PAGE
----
logo Museo Galileo - Institute and Museum of the History of Science
  • Current state (December 2004) of the base of the astronomical quadrant built by Egnazio Danti, Basilica of Santa Maria Novella, Florence.zoom in altra finestra
  • Facade of the Basilica of Santa Maria Novella, Florence.zoom in altra finestra

Basilica of Santa Maria Novella

The Basilica of Santa Maria Novella constitutes a concrete example of the close relationship between science and art. In the second half of the 15th century, Leon Battista Alberti was entrusted with completing the facade, where he admirably harmonised the medieval elements and the new parts contained in his project. The relationships of the parts amongst themselves and with the entirety are established by a harmonic proportional system derived from simple ratios (one to one, one to two, one to three, etc.), which are at the basis of musical harmony. This system permitted Alberti to define the position and dimension of every element of the facade. The one-to-two relationship governs the composition of the entire facade, which appears inscribed in a square, while a smaller square (with sides equal to half that of the larger square) establishes the relationship between the two floors, breaks up the lower part, and circumscribes the upper central part. This ratio is maintained for all the elements of the facade, so that it appears built geometrically on the basis of a progressive halving or doubling of the measurements, always maintaining the same proportion.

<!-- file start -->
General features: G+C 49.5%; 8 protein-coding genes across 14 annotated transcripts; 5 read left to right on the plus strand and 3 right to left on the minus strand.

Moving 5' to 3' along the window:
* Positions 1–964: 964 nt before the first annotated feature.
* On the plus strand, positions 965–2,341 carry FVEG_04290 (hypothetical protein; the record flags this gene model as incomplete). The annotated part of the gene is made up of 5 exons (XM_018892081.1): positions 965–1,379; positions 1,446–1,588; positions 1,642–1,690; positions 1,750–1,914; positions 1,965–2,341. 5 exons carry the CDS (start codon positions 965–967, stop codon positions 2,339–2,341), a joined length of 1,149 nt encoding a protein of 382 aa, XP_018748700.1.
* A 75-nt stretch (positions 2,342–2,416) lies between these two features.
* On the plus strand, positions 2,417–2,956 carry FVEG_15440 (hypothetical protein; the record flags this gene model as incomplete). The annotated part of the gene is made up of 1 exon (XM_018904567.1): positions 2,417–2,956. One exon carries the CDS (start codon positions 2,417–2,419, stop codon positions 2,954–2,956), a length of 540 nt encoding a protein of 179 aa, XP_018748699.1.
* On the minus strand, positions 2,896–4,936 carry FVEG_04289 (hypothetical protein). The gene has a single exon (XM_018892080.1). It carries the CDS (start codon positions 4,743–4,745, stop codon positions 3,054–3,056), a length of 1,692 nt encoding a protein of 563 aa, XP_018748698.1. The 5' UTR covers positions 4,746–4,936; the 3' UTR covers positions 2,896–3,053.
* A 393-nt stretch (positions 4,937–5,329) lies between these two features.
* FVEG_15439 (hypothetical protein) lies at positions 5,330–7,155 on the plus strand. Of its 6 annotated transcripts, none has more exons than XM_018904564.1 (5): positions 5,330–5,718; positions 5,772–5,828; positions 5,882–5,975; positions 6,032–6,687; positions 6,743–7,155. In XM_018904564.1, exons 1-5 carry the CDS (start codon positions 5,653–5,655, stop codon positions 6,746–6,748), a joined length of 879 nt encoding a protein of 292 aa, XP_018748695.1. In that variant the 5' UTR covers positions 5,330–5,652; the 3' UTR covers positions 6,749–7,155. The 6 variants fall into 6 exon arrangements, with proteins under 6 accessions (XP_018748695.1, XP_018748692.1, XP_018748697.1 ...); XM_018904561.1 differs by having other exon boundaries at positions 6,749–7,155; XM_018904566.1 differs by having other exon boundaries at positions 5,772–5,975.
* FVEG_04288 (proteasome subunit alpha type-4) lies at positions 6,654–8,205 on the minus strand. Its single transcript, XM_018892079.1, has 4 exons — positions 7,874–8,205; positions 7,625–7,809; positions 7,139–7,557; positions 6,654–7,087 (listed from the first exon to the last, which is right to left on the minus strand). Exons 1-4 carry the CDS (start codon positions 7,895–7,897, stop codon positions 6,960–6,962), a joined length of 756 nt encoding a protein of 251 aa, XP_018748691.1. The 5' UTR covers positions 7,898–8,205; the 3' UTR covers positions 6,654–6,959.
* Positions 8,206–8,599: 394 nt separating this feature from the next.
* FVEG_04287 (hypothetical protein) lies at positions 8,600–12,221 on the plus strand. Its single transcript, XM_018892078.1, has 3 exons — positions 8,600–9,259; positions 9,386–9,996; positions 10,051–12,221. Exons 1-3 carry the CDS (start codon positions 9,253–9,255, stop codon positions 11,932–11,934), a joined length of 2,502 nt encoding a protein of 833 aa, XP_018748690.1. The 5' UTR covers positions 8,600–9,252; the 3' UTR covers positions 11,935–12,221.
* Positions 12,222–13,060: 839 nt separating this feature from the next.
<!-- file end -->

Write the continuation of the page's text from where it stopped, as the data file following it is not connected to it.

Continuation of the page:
The Basilica interior houses the famous Trinitą by Masaccio which, formulated within an architectural space conceived according to the perspective laws of Filippo Brunelleschi, constitutes another example of the happy union between drawing science and artistic expression.

In the second half of the 16th century, the astronomer, mathematician and geographer at the court of Cosimo I de' Medici, Egnazio Danti placed two astronomical instruments on the facade, which he used to study the apparent motion of the Sun. On the left are two equinoctial circles, while on the right is a quadrant with two sundials on the base. On the marble squares of the facade, to either side of the quadrant, are two carved sundials. The calculations Danti made were important to correct the calendar used until then. The new calendar, known as Gregorian, after Pope Gregory XIII who promoted the reform, established that October 4, 1582 would be immediately followed by October 15. This stratagem corrected a small error present in the calendar promoted by Julius Cesar and known as the Julian calendar. In the same church, Danti also started, but did not finish, the construction of a monumental sundial. Above the rose window, in the green fascia, in the middle, we can still see the gnomonic hole through which a sunbeam was to strike the meridian altitude on the floor inside the church.

The church is also associated to the figure of Galileo Galilei. From the pulpit of the church, in December 1614, Dominican Tommaso Caccini denounced the heretical nature of the Copernican system, also involving Galileo who was a supporter. Several of the Pisan scientist's followers reacted to this, and Caccini reported to the Inquisitor of Florence requesting he repress «certain insolent intellectuals». In his letters to Benedetto Castelli in 1613 and to Christine of Lorraine in 1615, Galileo insisted on the autonomy of science from religion. On February 24, 1616, the Church of Rome condemned the heliocentric thesis, and on March 5 decreed the suspension of the work of Copernicus until it had been corrected. Bellarmino's admonishment to Galileo to abandon the Copernican hypothesis ended what is defined as Galileo's first trial.


Texts by Graziano Magrini

English translation by Victor Beard

Last update 20/set/2010